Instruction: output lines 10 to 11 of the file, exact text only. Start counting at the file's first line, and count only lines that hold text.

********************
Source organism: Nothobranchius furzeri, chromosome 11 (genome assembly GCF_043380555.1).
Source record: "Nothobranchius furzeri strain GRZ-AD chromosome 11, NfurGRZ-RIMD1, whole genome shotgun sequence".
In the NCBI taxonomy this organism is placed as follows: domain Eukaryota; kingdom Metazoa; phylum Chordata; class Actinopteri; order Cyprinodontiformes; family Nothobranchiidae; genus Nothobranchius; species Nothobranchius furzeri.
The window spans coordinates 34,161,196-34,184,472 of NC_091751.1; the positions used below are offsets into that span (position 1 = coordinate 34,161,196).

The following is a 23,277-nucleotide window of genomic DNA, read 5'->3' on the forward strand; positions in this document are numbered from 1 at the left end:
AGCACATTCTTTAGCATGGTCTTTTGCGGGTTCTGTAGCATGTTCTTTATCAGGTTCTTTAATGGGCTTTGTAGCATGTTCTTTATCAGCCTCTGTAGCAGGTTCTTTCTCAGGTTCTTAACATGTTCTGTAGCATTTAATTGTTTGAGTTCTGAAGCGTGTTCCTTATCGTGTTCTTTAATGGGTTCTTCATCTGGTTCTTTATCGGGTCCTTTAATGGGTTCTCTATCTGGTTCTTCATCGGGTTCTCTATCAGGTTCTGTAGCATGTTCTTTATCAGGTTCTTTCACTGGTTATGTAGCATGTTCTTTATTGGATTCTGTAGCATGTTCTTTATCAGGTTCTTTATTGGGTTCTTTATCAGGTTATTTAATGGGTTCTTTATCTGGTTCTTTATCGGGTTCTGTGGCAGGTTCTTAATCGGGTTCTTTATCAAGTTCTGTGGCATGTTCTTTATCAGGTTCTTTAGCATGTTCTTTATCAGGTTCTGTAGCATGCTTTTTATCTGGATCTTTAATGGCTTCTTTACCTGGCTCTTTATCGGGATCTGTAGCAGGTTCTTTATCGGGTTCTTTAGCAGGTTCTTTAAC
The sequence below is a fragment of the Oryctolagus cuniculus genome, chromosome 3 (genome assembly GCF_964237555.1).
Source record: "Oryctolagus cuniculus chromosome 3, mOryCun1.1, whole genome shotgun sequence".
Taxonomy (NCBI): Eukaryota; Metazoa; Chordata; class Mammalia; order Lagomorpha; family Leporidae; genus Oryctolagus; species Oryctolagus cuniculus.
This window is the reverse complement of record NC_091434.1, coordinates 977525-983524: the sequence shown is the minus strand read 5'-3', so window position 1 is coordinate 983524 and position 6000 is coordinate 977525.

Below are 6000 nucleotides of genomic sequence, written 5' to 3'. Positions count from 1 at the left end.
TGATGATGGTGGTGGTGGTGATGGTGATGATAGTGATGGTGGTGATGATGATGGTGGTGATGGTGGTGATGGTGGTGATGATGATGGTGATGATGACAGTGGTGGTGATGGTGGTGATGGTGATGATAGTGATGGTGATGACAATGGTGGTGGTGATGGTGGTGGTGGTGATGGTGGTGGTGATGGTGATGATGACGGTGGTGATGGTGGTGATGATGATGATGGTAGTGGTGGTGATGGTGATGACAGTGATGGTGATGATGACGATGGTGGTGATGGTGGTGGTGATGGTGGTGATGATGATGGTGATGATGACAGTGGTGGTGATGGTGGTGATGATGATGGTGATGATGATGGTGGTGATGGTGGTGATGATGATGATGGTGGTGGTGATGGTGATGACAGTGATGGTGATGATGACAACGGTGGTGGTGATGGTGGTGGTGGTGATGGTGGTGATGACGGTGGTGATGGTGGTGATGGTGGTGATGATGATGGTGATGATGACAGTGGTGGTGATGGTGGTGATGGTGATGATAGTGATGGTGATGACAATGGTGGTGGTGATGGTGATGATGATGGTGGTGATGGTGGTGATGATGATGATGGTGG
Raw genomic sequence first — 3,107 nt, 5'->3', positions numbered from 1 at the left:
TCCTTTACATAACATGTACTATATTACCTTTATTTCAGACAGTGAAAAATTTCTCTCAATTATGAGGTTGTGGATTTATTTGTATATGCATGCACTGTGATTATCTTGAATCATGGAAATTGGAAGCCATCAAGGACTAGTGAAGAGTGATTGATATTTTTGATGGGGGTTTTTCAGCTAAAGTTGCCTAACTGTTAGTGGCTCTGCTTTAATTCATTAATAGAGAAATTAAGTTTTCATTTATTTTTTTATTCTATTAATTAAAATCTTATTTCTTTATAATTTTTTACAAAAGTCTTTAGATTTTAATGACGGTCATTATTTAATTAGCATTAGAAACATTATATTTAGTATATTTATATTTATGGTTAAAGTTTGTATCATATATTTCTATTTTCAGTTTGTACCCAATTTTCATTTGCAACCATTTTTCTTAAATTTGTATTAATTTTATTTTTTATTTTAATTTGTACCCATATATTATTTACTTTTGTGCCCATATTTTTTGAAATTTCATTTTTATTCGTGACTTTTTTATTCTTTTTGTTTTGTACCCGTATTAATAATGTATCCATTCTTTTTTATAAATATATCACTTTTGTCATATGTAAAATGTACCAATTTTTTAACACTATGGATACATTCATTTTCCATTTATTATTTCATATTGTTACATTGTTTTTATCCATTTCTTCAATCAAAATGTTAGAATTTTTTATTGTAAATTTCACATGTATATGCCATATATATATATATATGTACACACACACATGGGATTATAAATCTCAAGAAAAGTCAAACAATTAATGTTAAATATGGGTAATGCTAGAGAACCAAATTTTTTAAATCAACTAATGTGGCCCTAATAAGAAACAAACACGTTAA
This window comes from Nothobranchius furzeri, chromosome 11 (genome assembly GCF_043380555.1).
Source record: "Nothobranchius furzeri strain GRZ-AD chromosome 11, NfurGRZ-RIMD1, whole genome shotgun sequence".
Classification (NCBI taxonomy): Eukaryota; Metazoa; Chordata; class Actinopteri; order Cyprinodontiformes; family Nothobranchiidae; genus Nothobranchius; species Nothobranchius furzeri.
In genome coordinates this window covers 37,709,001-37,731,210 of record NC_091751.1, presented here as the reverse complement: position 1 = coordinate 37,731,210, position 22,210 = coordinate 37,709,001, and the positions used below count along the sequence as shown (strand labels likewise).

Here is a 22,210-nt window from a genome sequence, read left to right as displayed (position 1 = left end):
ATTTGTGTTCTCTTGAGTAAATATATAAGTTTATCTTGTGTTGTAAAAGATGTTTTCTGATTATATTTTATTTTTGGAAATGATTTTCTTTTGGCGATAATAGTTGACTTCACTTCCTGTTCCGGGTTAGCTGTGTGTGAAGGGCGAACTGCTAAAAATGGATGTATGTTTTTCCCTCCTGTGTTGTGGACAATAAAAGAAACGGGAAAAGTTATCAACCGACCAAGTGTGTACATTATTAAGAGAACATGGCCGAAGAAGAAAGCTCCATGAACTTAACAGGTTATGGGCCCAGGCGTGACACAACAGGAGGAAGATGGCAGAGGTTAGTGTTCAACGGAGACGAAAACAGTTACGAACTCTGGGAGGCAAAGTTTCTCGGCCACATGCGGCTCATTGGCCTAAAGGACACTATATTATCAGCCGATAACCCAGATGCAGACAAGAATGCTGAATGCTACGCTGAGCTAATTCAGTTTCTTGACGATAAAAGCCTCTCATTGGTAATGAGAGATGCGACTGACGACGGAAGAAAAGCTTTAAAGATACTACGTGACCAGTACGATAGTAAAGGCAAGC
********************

This window is the reverse complement of record NC_091434.1, coordinates 977525-983524: the sequence shown is the minus strand read 5'-3', so window position 1 is coordinate 983524 and position 6000 is coordinate 977525.

Below are 6000 nucleotides of genomic sequence, written 5' to 3'. Positions count from 1 at the left end.